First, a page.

Father of Constitution made all the difference

Posted: Mar 22, 2001 12:00 AM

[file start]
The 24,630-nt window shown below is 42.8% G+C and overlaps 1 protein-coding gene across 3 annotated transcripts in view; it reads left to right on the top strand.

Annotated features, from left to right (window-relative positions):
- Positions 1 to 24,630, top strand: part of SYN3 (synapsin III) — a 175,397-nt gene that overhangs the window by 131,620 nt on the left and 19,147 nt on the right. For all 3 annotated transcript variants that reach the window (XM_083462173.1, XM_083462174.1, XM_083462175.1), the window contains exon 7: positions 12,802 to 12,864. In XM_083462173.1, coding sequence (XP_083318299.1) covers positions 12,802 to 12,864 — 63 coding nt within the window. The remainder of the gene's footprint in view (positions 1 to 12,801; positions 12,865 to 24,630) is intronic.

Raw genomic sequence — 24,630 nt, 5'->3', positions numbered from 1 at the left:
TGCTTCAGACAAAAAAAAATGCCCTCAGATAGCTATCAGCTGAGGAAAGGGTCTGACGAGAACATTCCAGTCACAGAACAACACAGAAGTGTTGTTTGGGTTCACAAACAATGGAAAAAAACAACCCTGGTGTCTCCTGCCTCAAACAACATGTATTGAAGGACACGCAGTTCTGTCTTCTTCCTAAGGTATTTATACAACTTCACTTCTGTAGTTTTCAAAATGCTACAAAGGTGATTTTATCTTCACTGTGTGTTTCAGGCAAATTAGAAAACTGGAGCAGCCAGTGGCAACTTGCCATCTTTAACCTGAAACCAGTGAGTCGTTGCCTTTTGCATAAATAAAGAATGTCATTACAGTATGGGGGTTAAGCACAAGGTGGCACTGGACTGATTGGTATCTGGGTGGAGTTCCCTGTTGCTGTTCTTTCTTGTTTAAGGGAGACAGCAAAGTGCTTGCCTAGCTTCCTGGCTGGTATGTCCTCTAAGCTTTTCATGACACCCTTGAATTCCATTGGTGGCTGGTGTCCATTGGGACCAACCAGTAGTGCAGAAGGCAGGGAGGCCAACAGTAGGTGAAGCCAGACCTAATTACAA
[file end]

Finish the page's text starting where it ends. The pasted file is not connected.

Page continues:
Friday marked the 250th anniversary of James Madison's birth. What a guy.... The Constitutional Convention opened in Philadelphia on May 25, 1787 - and Madison would become the key player. The group that assembled there was probably the noblest ever to meet with a single purpose. They bickered and quibbled sometimes, as men will do; a small number seems to have carried a disproportionate share of the work, as usually happens when conventions and committees set out. During the several subsequent sweltering months the 55 delegates produced the United States Constitution - described by Thomas Jefferson (who was not there) as "unquestionably the wisest (document of government) ever yet presented to men." The waters of subsequent history have worn it here and gouged it there. Along the way, the public has altered and added to it 26 times. It has been dismissed as "flawed," as even its drafters knew it was. Its drafters themselves have been disparagingly sociologized as a conspiracy of "haves" who crafted the Constitution to keep "have-nots" forever down. But the document has endured; with death and taxes, it almost has become the third certitude. Ask the next X-number of people who pass you on the street who holds primary responsibility for the Constitution, as the pollsters recently have done, and few will give you the right answer. Most will say Mr. Jefferson. Only 1 percent will name the man from Montpelier, Va. - 5-foot 2-inches (probably), dressed almost always in black - a thinker so self-effacing, so quintessentially private, that even though he served two terms as president he is eclipsed in history by his party-giving wife. Without Madison, we would have no Constitution. At 36, and a bachelor at the time, he brokered the convention, took detailed notes of its proceedings (the only delegate to do so), wrote the basic document, steered it through the deliberations, and sold the finished product to a majority of the 1,706 delegates to ratifying conventions in the several states. He didn't write particularly grabby stuff, but it was profound nevertheless - like this: "It may be a reflection on human nature that (constitutions) should be necessary to control the abuses of government. But what is government itself but the greatest of all reflections on human nature? If angels were to govern men, neither external or internal controls on government would be necessary. In framing a government which is to be administered by men over men, the great difficulty lies in this: You must first enable the government to control the governed, and in the next place oblige it to control itself. A dependence on the people is, no doubt, the primary control on the government; but experience has taught mankind the necessity of auxiliary precautions." And this: "Since the general civilization of mankind, I believe there are more instances of the abridgment of the freedom of the people by gradual and silent encroachments of those in power than by violent and sudden usurpations." How we arrived here from the moment, on Sept. 17, 1787, when 39 men signed the Constitution, can be most aptly explained by our abiding belief in what the Constitution says. We have proceeded through a combination of ignorance and consensus. Few of us really know what the Constitution contains. But practically all of us know it is largely responsible for what we are and how we live - for the property we possess, for the justice we enjoy and the liberty we have. We do know, and deeply, that without the Constitution our lives probably would be profoundly worse. Forgotten or regarded as merely peripheral, James Madison wrote the Constitution and shepherded it through. He, and that remarkable assemblage, gave us the machine of government on which all others, ever since, have variously been modeled. They gave us but a piece of parchment. But they gave us much more: a living testament, the third certitude, that has made all the difference.